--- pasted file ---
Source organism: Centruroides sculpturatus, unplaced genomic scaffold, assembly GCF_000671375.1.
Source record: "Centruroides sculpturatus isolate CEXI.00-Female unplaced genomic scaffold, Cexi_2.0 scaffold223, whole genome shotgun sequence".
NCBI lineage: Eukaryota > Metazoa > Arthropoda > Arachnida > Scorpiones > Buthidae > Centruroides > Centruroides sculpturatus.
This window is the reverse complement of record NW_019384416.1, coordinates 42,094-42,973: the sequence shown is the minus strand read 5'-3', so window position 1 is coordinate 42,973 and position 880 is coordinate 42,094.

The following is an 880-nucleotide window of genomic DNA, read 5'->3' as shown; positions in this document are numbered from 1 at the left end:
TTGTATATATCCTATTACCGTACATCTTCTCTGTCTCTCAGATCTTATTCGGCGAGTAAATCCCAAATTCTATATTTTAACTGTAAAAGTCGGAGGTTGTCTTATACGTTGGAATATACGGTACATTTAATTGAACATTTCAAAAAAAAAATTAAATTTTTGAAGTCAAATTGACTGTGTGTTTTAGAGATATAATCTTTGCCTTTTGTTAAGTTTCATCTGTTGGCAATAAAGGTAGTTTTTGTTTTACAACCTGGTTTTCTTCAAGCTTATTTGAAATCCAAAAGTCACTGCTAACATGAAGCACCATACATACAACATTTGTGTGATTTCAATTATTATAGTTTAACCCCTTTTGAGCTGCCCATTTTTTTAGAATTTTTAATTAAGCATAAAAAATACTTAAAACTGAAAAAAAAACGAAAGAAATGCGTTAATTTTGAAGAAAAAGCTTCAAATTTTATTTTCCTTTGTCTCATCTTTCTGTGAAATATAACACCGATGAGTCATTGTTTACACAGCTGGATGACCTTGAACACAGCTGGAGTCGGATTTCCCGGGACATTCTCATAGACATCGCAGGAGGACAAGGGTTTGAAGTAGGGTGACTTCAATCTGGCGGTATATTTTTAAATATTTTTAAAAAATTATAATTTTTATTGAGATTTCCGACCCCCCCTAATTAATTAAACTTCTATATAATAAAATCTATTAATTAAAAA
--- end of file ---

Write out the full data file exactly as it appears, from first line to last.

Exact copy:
Source organism: Centruroides sculpturatus, unplaced genomic scaffold, assembly GCF_000671375.1.
Source record: "Centruroides sculpturatus isolate CEXI.00-Female unplaced genomic scaffold, Cexi_2.0 scaffold223, whole genome shotgun sequence".
NCBI lineage: Eukaryota > Metazoa > Arthropoda > Arachnida > Scorpiones > Buthidae > Centruroides > Centruroides sculpturatus.
This window is the reverse complement of record NW_019384416.1, coordinates 42,094-42,973: the sequence shown is the minus strand read 5'-3', so window position 1 is coordinate 42,973 and position 880 is coordinate 42,094.

The following is an 880-nucleotide window of genomic DNA, read 5'->3' as shown; positions in this document are numbered from 1 at the left end:
TTGTATATATCCTATTACCGTACATCTTCTCTGTCTCTCAGATCTTATTCGGCGAGTAAATCCCAAATTCTATATTTTAACTGTAAAAGTCGGAGGTTGTCTTATACGTTGGAATATACGGTACATTTAATTGAACATTTCAAAAAAAAAATTAAATTTTTGAAGTCAAATTGACTGTGTGTTTTAGAGATATAATCTTTGCCTTTTGTTAAGTTTCATCTGTTGGCAATAAAGGTAGTTTTTGTTTTACAACCTGGTTTTCTTCAAGCTTATTTGAAATCCAAAAGTCACTGCTAACATGAAGCACCATACATACAACATTTGTGTGATTTCAATTATTATAGTTTAACCCCTTTTGAGCTGCCCATTTTTTTAGAATTTTTAATTAAGCATAAAAAATACTTAAAACTGAAAAAAAAACGAAAGAAATGCGTTAATTTTGAAGAAAAAGCTTCAAATTTTATTTTCCTTTGTCTCATCTTTCTGTGAAATATAACACCGATGAGTCATTGTTTACACAGCTGGATGACCTTGAACACAGCTGGAGTCGGATTTCCCGGGACATTCTCATAGACATCGCAGGAGGACAAGGGTTTGAAGTAGGGTGACTTCAATCTGGCGGTATATTTTTAAATATTTTTAAAAAATTATAATTTTTATTGAGATTTCCGACCCCCCCTAATTAATTAAACTTCTATATAATAAAATCTATTAATTAAAAA